The central portion of the present courthouse at Sullivan has stood for over half a century. It was built immediately after the fire of February 7, 1850. It was the seat of government during the war, and was the arsenal from which the first militia company was supplied with muskets. To an old resident, many memories cling about the old brick courthouse. The building is about as old as the recorded official history of the county, since no record remains of the transactions of the county officers before the fire.


The county commissioners (Joseph W. Wolfe, Jesse Haddon, Levi Maxwell) took action on March 15, 1850, toward the erection of a new seat of government. In the meanwhile the clerk's office was in a store building, and circuit and other courts were convened in the Methodist church building. In April an appropriation of $2,500 was made to begin work. It was October before the lumber and brick were delivered on the square, and the county contracted with James F. Pound and William Reed to erect the structure for $7,853. The ground dimensions were 40 by 60 feet. When it was completed on January 1, 1852, the courthouse had cost the county nearly $9,000.


The first jail after the removal of the county seat to Sullivan stood on Broad street, just south of the present jail. It was a two-story building, with double walls of logs, the ground dimensions being about 32 by 16 feet. The south end of the lower floor was intended for the residence of the sheriff. In the jail portion of the lower floor was one window, and in the upper story were three windows, each about eighteen inches square, latticed with iron bars riveted at their crossings, leaving open squares of about two inches through which came light and air. Heavy wooden shutters were used to close the windows.

In 1858 a new jail was built on the same lot occupied by the one just described. The contract price for the brick and wood work was $2,750, and for the iron work, $2,462. The building was completed in October, 1858. and was in use for over thirty years. The county commissioners began considering the building of a new jail in 1885, but did not act until 1889. In June of that year the bid of B. B. Harris, of Greensburg, was accepted for $24,875. The commissioners decided to locate the new building on the corner north of the former jail, buying two lots on Washington street for $1,860. The contractor began the construction of the brick and stone building at once, and it was completed in the following spring and accepted by the commissioners in April. A bond issue of $30,000 provided the funds for this building. The old jail building was sold to Joshua Beasley for $881.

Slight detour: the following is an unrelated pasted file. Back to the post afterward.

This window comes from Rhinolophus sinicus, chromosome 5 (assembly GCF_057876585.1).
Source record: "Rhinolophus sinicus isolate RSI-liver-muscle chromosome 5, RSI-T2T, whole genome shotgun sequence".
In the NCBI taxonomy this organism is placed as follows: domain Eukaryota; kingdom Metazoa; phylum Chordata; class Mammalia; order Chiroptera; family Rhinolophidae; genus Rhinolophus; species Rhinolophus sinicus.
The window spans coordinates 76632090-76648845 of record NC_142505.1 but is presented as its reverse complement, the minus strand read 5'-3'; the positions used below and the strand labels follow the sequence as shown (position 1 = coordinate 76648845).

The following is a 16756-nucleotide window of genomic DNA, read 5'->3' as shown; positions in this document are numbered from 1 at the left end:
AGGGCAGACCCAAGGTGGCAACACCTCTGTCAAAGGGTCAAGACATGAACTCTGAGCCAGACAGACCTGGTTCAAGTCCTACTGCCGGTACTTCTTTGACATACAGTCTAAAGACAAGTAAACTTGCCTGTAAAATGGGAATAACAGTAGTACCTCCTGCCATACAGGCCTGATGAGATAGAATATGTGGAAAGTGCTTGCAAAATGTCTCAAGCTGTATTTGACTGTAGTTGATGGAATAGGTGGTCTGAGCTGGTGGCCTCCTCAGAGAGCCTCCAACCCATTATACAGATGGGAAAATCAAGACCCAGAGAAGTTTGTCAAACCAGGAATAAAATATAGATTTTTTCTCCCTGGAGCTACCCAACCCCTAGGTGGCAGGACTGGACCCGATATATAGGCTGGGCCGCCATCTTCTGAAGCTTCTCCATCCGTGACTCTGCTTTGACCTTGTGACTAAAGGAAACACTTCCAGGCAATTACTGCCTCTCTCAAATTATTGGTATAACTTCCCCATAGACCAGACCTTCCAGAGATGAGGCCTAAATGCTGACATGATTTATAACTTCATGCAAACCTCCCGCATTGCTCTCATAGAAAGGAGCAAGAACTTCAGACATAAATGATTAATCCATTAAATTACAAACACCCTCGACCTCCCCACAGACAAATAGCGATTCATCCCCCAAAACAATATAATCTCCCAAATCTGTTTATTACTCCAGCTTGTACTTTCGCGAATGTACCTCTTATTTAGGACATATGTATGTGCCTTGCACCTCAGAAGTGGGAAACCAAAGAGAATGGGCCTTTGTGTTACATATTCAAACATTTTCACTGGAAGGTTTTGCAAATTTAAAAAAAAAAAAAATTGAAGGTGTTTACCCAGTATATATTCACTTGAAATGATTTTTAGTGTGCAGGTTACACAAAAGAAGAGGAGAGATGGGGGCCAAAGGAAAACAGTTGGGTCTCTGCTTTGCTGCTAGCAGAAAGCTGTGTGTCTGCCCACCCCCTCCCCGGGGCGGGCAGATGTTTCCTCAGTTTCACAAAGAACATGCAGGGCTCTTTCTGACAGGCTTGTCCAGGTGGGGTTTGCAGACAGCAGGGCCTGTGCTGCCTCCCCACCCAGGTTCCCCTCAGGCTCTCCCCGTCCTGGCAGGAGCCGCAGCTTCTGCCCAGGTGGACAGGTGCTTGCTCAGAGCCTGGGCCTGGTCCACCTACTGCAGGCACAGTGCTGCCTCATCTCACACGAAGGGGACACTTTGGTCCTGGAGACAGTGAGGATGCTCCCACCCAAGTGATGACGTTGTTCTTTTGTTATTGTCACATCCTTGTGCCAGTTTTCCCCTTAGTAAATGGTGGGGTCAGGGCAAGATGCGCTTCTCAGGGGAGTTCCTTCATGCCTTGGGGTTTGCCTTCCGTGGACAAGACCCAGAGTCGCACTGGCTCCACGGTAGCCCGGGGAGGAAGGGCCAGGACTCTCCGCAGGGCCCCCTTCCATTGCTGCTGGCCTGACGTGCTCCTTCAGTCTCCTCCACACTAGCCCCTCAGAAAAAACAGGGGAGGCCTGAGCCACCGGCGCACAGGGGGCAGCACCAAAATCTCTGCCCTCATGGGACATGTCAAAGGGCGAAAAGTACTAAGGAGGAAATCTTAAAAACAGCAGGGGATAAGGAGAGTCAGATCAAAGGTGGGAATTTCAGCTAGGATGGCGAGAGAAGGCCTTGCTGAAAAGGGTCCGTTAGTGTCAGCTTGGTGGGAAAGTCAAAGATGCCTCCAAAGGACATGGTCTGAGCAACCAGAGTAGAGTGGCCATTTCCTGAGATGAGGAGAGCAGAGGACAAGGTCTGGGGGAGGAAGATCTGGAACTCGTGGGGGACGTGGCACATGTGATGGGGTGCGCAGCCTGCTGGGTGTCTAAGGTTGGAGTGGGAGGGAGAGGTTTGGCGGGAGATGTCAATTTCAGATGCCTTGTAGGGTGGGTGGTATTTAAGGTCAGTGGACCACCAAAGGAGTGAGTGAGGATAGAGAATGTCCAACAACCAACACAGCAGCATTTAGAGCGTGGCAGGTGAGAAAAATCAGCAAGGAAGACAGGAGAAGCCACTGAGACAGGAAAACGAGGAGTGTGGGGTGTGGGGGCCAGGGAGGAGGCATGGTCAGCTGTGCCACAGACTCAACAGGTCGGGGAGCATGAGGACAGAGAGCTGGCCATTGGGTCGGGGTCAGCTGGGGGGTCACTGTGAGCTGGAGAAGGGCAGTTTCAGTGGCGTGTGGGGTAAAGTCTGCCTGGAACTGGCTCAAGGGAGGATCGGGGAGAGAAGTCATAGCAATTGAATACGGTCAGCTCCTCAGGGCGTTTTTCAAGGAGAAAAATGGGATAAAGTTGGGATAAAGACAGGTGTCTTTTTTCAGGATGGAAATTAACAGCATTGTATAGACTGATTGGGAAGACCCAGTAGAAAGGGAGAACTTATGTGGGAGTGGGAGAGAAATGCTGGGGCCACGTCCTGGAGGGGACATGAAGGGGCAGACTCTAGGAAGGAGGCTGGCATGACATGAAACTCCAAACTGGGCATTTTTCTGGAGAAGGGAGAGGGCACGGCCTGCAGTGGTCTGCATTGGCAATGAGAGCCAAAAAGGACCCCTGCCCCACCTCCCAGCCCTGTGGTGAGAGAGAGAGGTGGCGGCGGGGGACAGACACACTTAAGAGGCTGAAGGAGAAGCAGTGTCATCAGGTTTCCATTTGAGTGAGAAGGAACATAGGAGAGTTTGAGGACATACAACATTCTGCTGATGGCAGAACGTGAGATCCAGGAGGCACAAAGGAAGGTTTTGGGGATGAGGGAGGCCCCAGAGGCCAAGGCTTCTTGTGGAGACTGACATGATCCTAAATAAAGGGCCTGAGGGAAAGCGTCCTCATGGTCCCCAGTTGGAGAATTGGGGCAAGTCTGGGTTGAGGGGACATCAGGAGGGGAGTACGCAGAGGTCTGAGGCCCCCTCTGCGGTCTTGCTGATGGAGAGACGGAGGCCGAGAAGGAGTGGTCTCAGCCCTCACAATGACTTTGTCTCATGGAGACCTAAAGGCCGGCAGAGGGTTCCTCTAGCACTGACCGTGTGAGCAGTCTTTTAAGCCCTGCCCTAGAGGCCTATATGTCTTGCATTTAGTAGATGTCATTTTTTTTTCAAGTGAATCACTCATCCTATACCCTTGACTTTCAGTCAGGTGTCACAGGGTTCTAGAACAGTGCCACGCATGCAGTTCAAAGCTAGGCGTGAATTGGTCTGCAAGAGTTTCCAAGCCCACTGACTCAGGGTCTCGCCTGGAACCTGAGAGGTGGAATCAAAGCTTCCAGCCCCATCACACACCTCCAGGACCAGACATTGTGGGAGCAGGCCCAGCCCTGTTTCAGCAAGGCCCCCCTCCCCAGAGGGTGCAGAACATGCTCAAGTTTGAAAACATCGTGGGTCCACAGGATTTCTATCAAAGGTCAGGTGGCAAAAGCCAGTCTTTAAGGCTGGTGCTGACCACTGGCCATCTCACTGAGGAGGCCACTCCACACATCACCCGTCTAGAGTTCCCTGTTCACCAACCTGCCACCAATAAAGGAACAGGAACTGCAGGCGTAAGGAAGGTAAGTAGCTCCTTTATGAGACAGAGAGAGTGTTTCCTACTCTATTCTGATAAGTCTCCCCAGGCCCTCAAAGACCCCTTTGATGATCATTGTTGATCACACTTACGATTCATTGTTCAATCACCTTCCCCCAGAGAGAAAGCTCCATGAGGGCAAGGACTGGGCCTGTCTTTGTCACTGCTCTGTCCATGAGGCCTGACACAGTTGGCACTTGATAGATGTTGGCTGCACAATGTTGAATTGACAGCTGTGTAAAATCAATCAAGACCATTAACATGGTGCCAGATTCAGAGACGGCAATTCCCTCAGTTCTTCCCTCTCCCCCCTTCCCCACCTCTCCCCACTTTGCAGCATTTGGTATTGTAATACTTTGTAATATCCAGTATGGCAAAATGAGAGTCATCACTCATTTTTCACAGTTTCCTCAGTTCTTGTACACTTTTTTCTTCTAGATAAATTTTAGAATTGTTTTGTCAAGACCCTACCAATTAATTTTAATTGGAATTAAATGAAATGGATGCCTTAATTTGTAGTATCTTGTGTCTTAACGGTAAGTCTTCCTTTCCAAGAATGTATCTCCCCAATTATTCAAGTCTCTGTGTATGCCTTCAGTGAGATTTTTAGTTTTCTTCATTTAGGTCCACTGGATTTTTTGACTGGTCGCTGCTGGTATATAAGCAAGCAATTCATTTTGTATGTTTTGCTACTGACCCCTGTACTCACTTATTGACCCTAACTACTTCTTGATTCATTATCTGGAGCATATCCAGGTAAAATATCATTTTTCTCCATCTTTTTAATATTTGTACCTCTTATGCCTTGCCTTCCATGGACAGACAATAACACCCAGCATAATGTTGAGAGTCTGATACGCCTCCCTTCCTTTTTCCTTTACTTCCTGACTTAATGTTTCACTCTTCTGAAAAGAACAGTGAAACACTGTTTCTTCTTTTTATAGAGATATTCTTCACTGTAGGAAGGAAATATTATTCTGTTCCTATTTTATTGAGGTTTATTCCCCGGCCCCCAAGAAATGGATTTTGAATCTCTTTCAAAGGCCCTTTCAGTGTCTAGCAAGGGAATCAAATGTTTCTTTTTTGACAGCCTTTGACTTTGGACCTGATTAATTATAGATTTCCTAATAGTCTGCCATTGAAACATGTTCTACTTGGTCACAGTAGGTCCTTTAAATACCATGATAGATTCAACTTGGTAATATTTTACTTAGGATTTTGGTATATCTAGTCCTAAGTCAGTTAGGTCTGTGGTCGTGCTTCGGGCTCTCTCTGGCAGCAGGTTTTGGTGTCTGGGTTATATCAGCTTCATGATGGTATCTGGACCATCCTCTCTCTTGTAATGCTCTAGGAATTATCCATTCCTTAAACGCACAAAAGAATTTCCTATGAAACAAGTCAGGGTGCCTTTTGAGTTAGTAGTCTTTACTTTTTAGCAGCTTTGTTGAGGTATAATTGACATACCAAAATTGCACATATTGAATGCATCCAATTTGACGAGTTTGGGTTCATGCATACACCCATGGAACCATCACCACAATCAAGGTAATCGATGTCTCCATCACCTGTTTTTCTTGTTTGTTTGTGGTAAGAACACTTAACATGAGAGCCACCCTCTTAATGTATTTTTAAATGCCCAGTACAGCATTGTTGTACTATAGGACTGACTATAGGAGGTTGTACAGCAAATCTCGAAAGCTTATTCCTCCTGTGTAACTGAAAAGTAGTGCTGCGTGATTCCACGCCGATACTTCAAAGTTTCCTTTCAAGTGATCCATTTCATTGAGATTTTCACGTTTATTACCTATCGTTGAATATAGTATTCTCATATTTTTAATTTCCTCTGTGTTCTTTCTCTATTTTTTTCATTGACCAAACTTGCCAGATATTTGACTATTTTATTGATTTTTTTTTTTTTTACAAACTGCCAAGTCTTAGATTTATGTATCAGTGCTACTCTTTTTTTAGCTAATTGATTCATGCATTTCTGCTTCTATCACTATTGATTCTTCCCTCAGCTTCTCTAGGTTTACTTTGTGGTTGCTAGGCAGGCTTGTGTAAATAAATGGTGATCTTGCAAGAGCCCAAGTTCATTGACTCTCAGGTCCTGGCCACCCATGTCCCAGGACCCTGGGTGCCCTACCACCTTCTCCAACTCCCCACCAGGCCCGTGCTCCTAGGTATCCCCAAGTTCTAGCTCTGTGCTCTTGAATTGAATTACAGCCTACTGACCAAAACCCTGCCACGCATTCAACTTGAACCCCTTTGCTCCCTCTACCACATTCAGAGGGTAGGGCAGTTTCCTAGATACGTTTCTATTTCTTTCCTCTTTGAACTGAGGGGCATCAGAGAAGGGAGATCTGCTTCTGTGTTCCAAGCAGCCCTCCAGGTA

Poor Asylum.

Sullivan county did not have a poor farm and asylum for the destitute and helpless until 1855. Previous to this time there was a county official who looked after the poor, but the few paupers in his care were assigned to some individual who, for a certain amount each year, agreed to house and feed the unfortunates, at the same time getting the benefit of their labor so far as he was able to utilize it. The amount bid for the care of the poor in 1852 was $35 for each person.

In the summer of 1855 the county board bought from Henry K. Wilson eighty acres of land lying in sections 35 and 26, of town 8, range 9, for $1,825. The little house on the farm was to be the asylum, and was improved for that purpose. In that year the pauper contract was let to Thomas Hale at $20 per person and the use of the poor farm.

The first asylum building was erected during the last year of the Civil war. The bids were received on July 27, 1864. The accepted bid was $4,480 for a two-storied front, 18 by 45 feet, and a one-story rear structure, 25 by 48 feet. The building was complete at the time called for in the contract, which was September 1, 1865. A frame building put up in 1877 was used for an infirmary. In 1885 a new infirmary was completed. In 1896 plans were laid by the commissioners for the erection of a new building, modern in arrangements and sanitary conditions. The building was designed 120 feet long by 95 feet wide, the front to be for the use of the superintendent and family and the center and rear to contain twenty sleeping rooms and two sitting rooms and two dining rooms for the inmates. Steam heat, electric light and the most approved plumb- and ventilation were provided. The contract for the building was let in May to Briggs and Freeman of Sullivan for $15,307, without plumbing, which was a separate contract, bringing the total up to $18,554.